1928 Easily taken apart to clean. Sincro stem screw-in. 1930 head office moved to the Empire State Building. 1931 patent granted. 1935 over 500 employees. 1936 moved corp. offices to Rockefeller Center. 1938 opened office in London. 1937 flame grain introduced. 1955 company sold.

Mike showed a number of pieces from his collection, many of which were beautiful. Brian Telford brought out an unsmoked Kaywoodie four pipe set that is worth committing mayhem for.
I cannot stress enough how lovely those pieces are, especially the bent bulldog.


At the end of the evening, during the restrained buying frenzy that always occurs when we're at the store, I saw an estate pipe that seemed hugely underpriced.
A long squat bulldog, of classic shape, with fine grain and no fills.
Why on earth was it so cheap?
While attempting to remove the mouthpiece for further investigation it snapped at the tenon.
Written small on the price tag was the notation "do NOT remove stem - glued in".

Naturally I bought it. Brian suggested that I send it away for repair, but I'm an impatient man, and I remembered the last time I had new stems made. It took over three months to get the pipes back, the pipe-fixer had done a lousy job and charged an arm and a leg. He didn't read the clear and concise instructions I had provided, and had buffed the berwillickers out of the briars to boot.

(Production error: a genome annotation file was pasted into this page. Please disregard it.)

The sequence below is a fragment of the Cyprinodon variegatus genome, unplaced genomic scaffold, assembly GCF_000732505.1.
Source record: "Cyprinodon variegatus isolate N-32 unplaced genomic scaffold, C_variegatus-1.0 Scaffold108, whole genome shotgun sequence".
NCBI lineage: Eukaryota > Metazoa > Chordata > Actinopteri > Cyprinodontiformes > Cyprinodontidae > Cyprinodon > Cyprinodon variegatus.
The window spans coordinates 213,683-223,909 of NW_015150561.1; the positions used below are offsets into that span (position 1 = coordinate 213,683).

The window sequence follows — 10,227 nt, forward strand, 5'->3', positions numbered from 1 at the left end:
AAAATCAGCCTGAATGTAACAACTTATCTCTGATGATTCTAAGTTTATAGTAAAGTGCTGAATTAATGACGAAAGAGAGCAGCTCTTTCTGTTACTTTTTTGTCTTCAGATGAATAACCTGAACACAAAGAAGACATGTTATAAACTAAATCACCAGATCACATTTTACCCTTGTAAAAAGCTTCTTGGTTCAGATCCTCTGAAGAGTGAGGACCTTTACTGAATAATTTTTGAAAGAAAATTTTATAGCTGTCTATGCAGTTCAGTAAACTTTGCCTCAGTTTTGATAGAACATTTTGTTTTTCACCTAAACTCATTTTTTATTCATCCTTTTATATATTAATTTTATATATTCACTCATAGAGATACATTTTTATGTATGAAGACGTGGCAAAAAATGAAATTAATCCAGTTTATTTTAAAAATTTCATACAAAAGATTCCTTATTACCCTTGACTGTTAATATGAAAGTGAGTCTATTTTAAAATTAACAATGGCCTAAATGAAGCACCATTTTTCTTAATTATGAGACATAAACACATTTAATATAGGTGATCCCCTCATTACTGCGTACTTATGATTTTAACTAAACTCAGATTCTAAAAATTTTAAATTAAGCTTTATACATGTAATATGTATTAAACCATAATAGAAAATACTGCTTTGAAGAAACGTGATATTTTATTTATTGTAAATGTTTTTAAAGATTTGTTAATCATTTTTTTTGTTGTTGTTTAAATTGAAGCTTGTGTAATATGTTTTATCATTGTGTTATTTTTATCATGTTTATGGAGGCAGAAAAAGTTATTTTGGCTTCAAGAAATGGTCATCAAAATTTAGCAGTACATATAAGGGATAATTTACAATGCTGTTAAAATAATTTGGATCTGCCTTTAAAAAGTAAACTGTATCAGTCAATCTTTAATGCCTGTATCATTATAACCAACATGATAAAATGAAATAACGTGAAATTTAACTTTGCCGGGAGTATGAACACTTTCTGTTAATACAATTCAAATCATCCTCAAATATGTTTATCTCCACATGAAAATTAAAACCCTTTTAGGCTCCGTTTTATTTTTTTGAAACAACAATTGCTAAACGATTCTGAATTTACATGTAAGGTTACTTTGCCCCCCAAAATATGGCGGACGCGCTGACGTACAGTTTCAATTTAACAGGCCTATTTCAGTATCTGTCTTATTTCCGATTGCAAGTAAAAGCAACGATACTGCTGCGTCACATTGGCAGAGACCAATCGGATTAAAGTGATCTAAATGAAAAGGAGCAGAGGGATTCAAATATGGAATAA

I have not smoked them since.


I removed the tenon and all the glue from the shank, cleaned out the tar, and discarded the insert that had occluded the drafthole and prevented the former owner ever cleaning it. A suitable stem blank was carefully fitted (had to reduce the tenon diameter by hand), and the excess carbon rubber shaved down to leave a seamless transition between the parts. Sandpapers of progressively finer grit, then finished with polishing compounds.
Less than two days after I had a broken pipe in my hands, a restored and fully functional pipe was smoked for the first time in what may very well be half a century.
Yeah, I know what I'm doing. And I've got a good eye.
It's a beauty.

The name 'super delicious' is what's stamped on the shank. That's what Wally F. Frank Ltd called that range of pipes. Wally Frank was a famous tobacconist in New York that existed till the late fifties or early sixties. They had various reputable manufacturers make pipes for them which they marketed under their own brand names.

As a final note, I now have enough Rattrays to last at least three years. 
Bought several aged cannisters of tobacco in addition to the pipe.

FYI: this evening is the second "pipe friendly Sunday" at the Occidental Cigar Club in San Francisco. They are always pipe friendly, but Thomas wants to make pipe-smokers feel more welcome.
I have always felt welcome.
It's a great place.


NOTE: Readers may contact me directly:
All correspondence will be kept in confidence.